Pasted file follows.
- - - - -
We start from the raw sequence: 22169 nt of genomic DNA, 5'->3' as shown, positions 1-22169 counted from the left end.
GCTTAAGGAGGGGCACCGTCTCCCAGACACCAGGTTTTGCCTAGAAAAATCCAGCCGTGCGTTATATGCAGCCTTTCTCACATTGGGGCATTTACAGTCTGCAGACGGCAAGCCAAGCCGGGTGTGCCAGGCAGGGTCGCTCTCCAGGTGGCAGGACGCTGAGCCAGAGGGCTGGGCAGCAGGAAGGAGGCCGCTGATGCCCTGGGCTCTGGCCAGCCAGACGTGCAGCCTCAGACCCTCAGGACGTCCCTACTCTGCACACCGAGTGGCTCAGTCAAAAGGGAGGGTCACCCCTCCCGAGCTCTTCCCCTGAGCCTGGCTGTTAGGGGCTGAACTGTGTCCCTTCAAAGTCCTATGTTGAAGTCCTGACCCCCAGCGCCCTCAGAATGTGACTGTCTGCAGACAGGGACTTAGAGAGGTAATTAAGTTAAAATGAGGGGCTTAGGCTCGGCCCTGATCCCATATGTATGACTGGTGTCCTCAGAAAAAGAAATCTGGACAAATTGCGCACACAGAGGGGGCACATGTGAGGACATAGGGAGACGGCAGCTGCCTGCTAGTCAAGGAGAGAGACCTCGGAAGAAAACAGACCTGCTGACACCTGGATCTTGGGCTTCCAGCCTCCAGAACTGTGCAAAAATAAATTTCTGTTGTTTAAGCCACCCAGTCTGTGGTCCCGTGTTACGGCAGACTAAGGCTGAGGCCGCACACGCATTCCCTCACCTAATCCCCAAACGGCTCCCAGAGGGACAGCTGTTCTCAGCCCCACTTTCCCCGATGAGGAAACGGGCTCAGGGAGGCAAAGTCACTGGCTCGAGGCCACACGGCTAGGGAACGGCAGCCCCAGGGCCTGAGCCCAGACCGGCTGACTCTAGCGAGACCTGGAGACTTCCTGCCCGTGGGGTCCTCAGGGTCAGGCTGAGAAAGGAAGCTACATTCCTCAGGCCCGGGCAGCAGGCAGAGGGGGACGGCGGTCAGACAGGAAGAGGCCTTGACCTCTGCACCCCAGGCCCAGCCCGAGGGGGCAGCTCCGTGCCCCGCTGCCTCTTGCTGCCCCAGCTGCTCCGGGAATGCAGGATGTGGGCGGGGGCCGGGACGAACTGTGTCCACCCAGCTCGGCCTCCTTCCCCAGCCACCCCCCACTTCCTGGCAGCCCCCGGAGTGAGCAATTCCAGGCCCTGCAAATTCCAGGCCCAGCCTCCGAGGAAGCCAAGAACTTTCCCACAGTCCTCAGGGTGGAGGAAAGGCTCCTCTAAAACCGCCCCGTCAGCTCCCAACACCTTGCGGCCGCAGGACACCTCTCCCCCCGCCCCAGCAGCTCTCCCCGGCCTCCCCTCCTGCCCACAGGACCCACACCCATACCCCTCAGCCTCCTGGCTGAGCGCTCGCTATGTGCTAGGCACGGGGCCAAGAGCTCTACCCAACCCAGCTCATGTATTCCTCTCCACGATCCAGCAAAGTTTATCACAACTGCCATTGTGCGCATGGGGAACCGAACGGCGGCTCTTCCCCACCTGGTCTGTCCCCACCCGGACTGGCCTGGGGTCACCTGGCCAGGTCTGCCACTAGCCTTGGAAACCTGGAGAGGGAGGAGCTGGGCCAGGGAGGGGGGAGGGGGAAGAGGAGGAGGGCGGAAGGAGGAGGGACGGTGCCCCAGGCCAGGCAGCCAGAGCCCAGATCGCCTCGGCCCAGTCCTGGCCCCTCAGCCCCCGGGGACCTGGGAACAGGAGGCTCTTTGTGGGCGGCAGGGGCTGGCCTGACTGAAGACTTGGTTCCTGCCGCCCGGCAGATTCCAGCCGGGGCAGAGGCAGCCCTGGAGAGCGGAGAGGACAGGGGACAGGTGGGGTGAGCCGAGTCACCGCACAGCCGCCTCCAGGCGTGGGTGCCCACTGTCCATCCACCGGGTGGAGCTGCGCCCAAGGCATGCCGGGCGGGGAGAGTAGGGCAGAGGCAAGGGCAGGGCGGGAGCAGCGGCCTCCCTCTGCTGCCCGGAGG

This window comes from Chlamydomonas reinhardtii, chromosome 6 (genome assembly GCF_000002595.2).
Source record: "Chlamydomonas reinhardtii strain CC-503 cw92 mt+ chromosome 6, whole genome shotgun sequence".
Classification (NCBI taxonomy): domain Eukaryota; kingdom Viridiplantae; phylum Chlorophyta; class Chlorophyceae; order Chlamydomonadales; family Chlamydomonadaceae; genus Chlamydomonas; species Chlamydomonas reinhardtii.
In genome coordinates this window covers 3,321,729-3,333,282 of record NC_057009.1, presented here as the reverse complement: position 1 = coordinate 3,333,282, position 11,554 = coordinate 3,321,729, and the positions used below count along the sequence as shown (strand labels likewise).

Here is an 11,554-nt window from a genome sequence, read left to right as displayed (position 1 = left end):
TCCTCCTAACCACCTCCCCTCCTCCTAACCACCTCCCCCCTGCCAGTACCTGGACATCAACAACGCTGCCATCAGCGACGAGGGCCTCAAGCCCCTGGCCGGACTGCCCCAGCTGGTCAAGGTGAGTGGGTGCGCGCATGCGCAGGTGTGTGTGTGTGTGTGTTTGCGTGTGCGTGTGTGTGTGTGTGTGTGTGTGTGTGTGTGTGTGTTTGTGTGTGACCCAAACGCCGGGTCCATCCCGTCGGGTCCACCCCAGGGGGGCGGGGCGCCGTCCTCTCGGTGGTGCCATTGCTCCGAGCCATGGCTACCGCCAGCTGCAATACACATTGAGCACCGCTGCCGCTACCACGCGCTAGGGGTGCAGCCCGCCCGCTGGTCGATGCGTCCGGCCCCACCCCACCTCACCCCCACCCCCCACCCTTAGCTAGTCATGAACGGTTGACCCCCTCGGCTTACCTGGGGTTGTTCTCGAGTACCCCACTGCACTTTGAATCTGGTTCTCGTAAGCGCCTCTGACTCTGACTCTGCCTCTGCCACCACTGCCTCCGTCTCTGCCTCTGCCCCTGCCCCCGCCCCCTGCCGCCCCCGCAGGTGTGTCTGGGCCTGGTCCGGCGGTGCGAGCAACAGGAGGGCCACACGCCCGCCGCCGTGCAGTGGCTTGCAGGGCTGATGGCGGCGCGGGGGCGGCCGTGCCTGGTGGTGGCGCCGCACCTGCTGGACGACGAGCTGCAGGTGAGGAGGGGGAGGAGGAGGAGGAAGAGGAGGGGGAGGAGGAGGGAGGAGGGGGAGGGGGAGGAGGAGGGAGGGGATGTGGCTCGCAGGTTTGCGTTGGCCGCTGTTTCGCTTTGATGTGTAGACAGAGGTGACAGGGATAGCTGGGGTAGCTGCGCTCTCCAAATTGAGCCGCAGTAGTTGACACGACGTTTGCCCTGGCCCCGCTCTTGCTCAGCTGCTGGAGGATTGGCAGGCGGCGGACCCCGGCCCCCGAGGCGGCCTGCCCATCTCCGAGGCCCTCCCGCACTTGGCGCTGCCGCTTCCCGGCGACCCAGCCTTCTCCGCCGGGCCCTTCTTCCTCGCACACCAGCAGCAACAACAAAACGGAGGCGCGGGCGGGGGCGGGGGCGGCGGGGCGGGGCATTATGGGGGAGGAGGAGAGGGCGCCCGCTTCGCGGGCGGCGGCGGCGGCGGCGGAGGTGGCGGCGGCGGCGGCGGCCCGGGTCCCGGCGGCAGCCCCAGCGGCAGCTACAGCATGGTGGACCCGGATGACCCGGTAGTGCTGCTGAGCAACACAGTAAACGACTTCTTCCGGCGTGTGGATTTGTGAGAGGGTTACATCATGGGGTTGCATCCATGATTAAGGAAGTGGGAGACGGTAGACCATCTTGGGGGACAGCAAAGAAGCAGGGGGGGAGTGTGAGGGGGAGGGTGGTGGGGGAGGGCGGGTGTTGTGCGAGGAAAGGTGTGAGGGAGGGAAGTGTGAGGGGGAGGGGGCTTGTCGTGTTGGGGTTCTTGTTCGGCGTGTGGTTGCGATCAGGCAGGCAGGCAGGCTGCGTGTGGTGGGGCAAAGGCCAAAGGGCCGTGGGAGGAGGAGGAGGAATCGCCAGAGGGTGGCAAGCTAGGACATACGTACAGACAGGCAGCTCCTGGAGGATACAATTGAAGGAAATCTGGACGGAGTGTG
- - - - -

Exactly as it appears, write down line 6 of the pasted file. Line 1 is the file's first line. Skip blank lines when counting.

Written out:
In genome coordinates this window covers 3,321,729-3,333,282 of record NC_057009.1, presented here as the reverse complement: position 1 = coordinate 3,333,282, position 11,554 = coordinate 3,321,729, and the positions used below count along the sequence as shown (strand labels likewise).